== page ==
View Poll Results: Should the Loonys be allowed to Judge?
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Yes - Psychopaths are People too!
Case by Case - Depends on how Bi-polar the Bi-Polar really is.
No Way - Nuts and Squirrels belong in the Park.
February 19th, 2004, 08:56 AM
You can have as many as AVs you want, but only have ONE running in the background.
i also have a couple of av's
as well as spybot,adaware, and cwshredder.
i beleive untill i have problems i feel secure.
Rather than buying a AV product from a company, why not search there website too see if they have a free online scanner?
Trend Micro (housecall):
There are alot more.
February 19th, 2004, 10:21 AM
Not a good idea on the same box IMHO.
McAfee, Norton, Agnitum and PCCillin certainly don't like it and tell you so!
Black Ice, ZoneAlarm and Port Monster don't seem to mind (or is it "care" )
I think that it is OK to look at specialist "firewalls" or "sandboxes" for e-mail and P2P applications, as these may not be covered by your firewall, particularly the free ones.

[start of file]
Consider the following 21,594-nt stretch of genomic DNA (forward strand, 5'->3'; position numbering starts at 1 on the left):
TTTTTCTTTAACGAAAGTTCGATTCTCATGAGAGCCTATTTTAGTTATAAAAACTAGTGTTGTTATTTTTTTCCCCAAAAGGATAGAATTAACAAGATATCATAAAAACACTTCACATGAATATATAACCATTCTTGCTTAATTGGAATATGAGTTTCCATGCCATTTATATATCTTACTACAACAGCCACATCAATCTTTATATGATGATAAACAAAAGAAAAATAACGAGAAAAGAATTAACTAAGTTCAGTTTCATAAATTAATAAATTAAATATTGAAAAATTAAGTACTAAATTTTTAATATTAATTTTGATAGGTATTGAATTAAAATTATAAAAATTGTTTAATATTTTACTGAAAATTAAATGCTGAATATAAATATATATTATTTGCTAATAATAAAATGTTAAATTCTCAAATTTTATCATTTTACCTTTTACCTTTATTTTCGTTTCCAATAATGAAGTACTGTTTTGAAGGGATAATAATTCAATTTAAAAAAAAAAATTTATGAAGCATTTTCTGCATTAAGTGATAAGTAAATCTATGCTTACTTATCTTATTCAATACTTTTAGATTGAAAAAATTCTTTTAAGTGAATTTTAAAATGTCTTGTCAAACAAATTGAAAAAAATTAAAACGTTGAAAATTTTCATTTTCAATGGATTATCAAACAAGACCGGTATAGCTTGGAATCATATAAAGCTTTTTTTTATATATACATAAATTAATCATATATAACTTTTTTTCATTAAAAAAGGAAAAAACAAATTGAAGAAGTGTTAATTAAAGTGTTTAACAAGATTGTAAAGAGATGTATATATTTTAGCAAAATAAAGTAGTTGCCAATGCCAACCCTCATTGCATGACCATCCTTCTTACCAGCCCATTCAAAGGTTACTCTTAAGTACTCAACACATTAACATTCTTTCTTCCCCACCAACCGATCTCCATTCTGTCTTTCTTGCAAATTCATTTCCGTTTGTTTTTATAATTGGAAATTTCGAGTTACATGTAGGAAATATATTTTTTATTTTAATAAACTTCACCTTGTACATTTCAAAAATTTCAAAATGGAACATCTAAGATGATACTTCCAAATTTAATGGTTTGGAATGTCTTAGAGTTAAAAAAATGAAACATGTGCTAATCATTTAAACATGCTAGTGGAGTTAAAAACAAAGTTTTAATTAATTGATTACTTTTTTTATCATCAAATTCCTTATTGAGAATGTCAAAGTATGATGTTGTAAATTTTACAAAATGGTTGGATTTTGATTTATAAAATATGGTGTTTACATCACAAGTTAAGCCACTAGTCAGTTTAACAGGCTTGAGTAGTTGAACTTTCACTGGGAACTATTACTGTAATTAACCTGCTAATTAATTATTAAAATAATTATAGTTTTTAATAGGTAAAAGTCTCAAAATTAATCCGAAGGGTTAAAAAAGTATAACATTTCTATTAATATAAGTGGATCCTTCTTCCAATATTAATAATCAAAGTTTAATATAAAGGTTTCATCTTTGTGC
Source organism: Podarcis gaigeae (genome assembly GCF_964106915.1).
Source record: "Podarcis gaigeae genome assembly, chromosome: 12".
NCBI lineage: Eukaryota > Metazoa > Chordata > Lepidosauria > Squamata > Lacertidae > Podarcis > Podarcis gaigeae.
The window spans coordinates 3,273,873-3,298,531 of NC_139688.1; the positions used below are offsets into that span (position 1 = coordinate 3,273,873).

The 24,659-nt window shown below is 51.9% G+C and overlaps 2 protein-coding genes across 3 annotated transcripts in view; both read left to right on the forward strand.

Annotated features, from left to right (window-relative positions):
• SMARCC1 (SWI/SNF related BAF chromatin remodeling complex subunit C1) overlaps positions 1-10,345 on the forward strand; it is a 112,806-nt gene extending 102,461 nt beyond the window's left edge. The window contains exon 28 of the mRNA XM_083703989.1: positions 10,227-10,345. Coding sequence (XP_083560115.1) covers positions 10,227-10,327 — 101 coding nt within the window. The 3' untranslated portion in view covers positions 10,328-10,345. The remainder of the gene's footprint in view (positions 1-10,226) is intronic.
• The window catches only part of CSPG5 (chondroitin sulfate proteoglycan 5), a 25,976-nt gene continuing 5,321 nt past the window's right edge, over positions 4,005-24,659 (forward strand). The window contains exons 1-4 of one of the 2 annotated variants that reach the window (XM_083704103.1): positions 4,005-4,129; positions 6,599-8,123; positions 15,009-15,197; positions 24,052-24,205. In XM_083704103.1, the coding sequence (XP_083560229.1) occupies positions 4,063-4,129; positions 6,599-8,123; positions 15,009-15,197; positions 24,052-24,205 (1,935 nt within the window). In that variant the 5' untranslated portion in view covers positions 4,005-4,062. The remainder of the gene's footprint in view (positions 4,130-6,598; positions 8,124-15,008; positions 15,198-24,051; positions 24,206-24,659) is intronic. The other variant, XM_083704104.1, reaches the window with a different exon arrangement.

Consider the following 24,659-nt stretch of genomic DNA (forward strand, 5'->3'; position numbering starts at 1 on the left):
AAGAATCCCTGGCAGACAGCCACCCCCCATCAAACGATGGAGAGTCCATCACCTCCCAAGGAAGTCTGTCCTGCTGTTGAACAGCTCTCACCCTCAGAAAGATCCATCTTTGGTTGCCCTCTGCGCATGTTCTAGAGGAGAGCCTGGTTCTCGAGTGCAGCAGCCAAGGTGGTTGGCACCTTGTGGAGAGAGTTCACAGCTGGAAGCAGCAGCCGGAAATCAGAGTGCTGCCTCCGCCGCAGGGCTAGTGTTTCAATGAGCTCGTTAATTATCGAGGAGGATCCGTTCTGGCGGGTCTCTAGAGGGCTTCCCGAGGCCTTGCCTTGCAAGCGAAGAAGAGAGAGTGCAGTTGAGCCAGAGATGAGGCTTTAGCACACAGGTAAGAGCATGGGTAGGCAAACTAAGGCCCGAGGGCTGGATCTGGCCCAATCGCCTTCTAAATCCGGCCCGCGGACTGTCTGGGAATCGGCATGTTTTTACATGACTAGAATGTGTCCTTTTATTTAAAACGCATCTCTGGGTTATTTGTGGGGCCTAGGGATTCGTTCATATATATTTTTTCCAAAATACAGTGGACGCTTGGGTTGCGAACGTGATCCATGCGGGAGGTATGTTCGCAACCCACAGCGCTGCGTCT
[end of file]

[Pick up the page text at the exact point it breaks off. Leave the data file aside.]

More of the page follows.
Two AVs are a good idea IMHO, but DON'T run two interactive scanners at once. I go for one from the Eastern Hemisphere and one from the West as they tend to find different things at any one time, and this partly addresses time zone delays.
A trojan scanner does not seem to interfere with firewalls, because it operates behind them. You do get conflicts with AVs though. For example AVG will tend to let Trojans through, but as soon as Moosoft's, "The Cleaner" detects it......so does AVG (sometimes) and you now have two apps trying to deal with the same problem
Two good tools that don't seem to conflict with anything..........presumably because they are detecting the actual infection process are:
February 19th, 2004, 10:31 AM
Thank you for the advice, i will look into that further and you are right...
i was running spybot and adaware at the same time to save some time
and crashed the system....that blew!!
i will normally run a full system scan before going online and then defrag and connect.
**thought i was going to save some time and it kicked my ass**
thx again for the advice!!
February 19th, 2004, 01:35 PM
Having 2 different brands of firewall is a common practice in the banking world. Usually they're combined with some kind of 'reverse' proxy.
You enter the network through firewall A and your connection gets terminated on the proxy (placed inside the DMZ of Firewall A). After the proxy scans/strips/cleans the request it will forward the connection to the 'real' webserver. This webserver is on a DMZ of firewall B.
This setup is highly secure but can be quite difficult to maintain. Especially if there are many websites, all with different security specs.
Experience is something you don't get until just after you need it.